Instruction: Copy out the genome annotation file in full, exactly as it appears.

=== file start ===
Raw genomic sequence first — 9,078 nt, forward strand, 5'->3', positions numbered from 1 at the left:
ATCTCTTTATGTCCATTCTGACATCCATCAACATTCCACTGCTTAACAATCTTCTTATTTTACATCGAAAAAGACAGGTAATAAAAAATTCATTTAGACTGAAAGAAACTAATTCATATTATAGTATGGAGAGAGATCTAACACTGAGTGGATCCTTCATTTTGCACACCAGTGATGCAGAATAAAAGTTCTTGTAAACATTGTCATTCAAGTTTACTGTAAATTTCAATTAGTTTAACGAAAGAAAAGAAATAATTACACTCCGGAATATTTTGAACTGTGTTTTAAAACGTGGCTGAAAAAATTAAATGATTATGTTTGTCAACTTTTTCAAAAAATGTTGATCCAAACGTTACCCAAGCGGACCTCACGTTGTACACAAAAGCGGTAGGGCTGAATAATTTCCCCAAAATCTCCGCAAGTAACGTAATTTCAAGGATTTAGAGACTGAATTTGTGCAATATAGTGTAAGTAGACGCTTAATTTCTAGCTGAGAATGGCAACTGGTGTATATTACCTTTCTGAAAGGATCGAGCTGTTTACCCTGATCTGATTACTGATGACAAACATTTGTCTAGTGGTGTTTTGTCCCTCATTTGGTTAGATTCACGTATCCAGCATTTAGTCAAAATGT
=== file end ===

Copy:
Raw genomic sequence first — 9,078 nt, forward strand, 5'->3', positions numbered from 1 at the left:
ATCTCTTTATGTCCATTCTGACATCCATCAACATTCCACTGCTTAACAATCTTCTTATTTTACATCGAAAAAGACAGGTAATAAAAAATTCATTTAGACTGAAAGAAACTAATTCATATTATAGTATGGAGAGAGATCTAACACTGAGTGGATCCTTCATTTTGCACACCAGTGATGCAGAATAAAAGTTCTTGTAAACATTGTCATTCAAGTTTACTGTAAATTTCAATTAGTTTAACGAAAGAAAAGAAATAATTACACTCCGGAATATTTTGAACTGTGTTTTAAAACGTGGCTGAAAAAATTAAATGATTATGTTTGTCAACTTTTTCAAAAAATGTTGATCCAAACGTTACCCAAGCGGACCTCACGTTGTACACAAAAGCGGTAGGGCTGAATAATTTCCCCAAAATCTCCGCAAGTAACGTAATTTCAAGGATTTAGAGACTGAATTTGTGCAATATAGTGTAAGTAGACGCTTAATTTCTAGCTGAGAATGGCAACTGGTGTATATTACCTTTCTGAAAGGATCGAGCTGTTTACCCTGATCTGATTACTGATGACAAACATTTGTCTAGTGGTGTTTTGTCCCTCATTTGGTTAGATTCACGTATCCAGCATTTAGTCAAAATGT